Nuclear Bombers Next to Aurora Are Frightening and Spectacular at the Same Time

I’m not entirely sure how in the span of just a few months our world managed to go from relatively peaceful living to threats of nuclear annihilation. Yet, here we are, once again living in the shadow of potential nuclear mushrooms.
B-1B Lancers at Alaska base 18 photos
Photo: USAF/Senior Airman Colin Hollowell
B-1B Lancers at Alaska baseB-1B Lancer on refueling mission over the Pacific OceanB-1B Lancer shooting flaresB-1B Lancers over the PacificB-1B Lancer being parked in GuamB-1B Lancers en route to Super Bowl LV flyoverB-1B Lancer landing at Naval Support Facility Diego GarciaB-1B Lancer over the Persian GulfB-1B Lancer taking off from UK baseB-1B LancerB-1B LancerB-1B LancerB-1B LancerB-1B LancerB-1B LancerB-1B LancerB-1B Lancer at Edwards Air Force Base
In these circumstances, reading or hearing something, anything, about nuclear bombers is probably not easy for some of us. But, for better or worse, these machines are yet to be used for the purpose they were built, and there are times one should admire them just for what they are: incredible pieces of human engineering.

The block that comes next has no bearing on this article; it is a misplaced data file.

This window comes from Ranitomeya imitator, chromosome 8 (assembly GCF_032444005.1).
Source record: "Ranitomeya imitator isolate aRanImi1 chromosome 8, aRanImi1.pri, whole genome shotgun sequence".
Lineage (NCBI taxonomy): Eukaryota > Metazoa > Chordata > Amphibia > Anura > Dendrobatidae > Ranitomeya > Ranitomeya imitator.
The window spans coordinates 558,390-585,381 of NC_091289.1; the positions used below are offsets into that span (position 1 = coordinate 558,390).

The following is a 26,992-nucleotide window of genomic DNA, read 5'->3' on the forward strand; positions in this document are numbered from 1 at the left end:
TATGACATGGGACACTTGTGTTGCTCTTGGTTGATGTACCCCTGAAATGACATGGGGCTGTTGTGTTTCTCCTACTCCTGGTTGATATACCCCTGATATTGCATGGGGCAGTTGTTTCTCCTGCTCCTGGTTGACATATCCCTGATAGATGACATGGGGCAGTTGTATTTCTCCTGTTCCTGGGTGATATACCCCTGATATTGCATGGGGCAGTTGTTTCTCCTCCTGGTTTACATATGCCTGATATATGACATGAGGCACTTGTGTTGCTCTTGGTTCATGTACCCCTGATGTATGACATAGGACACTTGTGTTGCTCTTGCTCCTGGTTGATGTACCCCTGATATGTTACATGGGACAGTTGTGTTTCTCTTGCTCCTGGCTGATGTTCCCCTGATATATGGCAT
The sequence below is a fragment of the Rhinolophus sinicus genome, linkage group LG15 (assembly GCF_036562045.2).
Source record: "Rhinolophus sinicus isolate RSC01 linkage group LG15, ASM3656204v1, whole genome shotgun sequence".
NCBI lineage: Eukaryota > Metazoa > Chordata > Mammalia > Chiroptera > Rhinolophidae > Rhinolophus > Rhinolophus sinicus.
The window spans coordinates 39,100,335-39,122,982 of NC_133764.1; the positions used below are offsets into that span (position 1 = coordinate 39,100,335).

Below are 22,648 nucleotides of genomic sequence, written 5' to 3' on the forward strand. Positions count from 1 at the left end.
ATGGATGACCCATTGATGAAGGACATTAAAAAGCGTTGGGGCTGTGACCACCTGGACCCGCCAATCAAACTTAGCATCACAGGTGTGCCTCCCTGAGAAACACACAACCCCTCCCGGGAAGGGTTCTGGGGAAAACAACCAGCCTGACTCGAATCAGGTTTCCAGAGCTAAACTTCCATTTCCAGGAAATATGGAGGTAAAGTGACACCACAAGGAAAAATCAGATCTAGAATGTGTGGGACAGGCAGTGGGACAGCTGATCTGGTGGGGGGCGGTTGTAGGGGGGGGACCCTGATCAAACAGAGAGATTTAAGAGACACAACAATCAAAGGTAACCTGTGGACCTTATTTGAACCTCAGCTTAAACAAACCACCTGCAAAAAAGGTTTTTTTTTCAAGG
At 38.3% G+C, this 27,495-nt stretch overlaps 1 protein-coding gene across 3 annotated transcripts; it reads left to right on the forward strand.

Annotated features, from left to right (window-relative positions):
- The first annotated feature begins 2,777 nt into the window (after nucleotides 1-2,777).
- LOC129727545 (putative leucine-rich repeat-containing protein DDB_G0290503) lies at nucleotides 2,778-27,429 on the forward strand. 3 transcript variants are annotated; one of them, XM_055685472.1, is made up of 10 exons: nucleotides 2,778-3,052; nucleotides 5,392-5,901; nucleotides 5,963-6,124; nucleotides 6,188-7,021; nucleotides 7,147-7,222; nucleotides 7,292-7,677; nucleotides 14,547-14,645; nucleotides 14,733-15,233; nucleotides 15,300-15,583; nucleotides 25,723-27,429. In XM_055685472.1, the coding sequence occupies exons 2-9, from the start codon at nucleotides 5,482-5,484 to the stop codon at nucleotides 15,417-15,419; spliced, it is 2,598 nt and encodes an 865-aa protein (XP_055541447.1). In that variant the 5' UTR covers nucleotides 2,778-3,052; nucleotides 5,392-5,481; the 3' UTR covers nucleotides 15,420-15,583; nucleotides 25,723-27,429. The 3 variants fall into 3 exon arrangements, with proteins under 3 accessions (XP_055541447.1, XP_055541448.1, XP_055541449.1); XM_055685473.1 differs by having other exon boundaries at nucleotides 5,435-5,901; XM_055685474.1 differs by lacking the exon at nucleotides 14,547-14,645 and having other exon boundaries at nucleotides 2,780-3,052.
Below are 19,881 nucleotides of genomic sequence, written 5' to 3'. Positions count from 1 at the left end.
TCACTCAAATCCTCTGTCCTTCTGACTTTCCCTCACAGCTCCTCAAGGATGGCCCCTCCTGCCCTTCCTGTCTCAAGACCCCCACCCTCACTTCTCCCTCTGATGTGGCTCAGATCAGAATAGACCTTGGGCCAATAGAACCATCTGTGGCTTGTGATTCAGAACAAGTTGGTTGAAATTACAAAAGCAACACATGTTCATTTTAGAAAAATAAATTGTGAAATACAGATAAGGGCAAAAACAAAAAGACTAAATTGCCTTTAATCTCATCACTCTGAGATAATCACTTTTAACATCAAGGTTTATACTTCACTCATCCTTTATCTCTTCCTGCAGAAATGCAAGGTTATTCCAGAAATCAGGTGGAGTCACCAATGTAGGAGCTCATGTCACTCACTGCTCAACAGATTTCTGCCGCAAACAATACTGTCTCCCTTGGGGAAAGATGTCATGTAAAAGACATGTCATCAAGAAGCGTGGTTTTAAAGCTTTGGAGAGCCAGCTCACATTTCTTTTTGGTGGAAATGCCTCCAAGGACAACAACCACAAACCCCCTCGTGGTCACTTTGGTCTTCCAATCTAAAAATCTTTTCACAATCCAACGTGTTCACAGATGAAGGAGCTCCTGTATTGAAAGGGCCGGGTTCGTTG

At times, people capture these incredible pieces of human engineering in even more incredible stills. Like in the case of the main photo of this piece, showing a pair of B-1B Lancers sitting on the flightline of the Eielson Air Force Base in Alaska.

Now, nuclear bombers on the flightline we’ve seen before, but as you know Alaska is a place where a phenomenon called aurora takes place: red and green streaks of light illuminating the sky near the north or south magnetic pole. So we’re now looking at the scary noses of the bombers sitting under the beautiful green light of an Alaskan sky, and that’s something we do not experience that often.

The planes are not based at Eielson, but were flown there by the 7th Bomb Wing, based at Dyess Air Force Base in Texas. The recently released pic was snapped at the beginning of September, when a nuclear bomber deployment exercise was performed to test fly-away communication kits, but also maintenance and armament reloading.

The B-1 will not be flown foever by the U.S. Air Force (USAF). On December 2, 2022, Northrop Grumman will unveil the “most advanced military aircraft ever built,” the B-21 Raider, and according to the plan, this new star in the sky will eventually replace both the B-1 and B-2.
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About the author: Daniel Patrascu
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Daniel loves writing (or so he claims), and he uses this skill to offer readers a "behind the scenes" look at the automotive industry. He also enjoys talking about space exploration and robots, because in his view the only way forward for humanity is away from this planet, in metal bodies.
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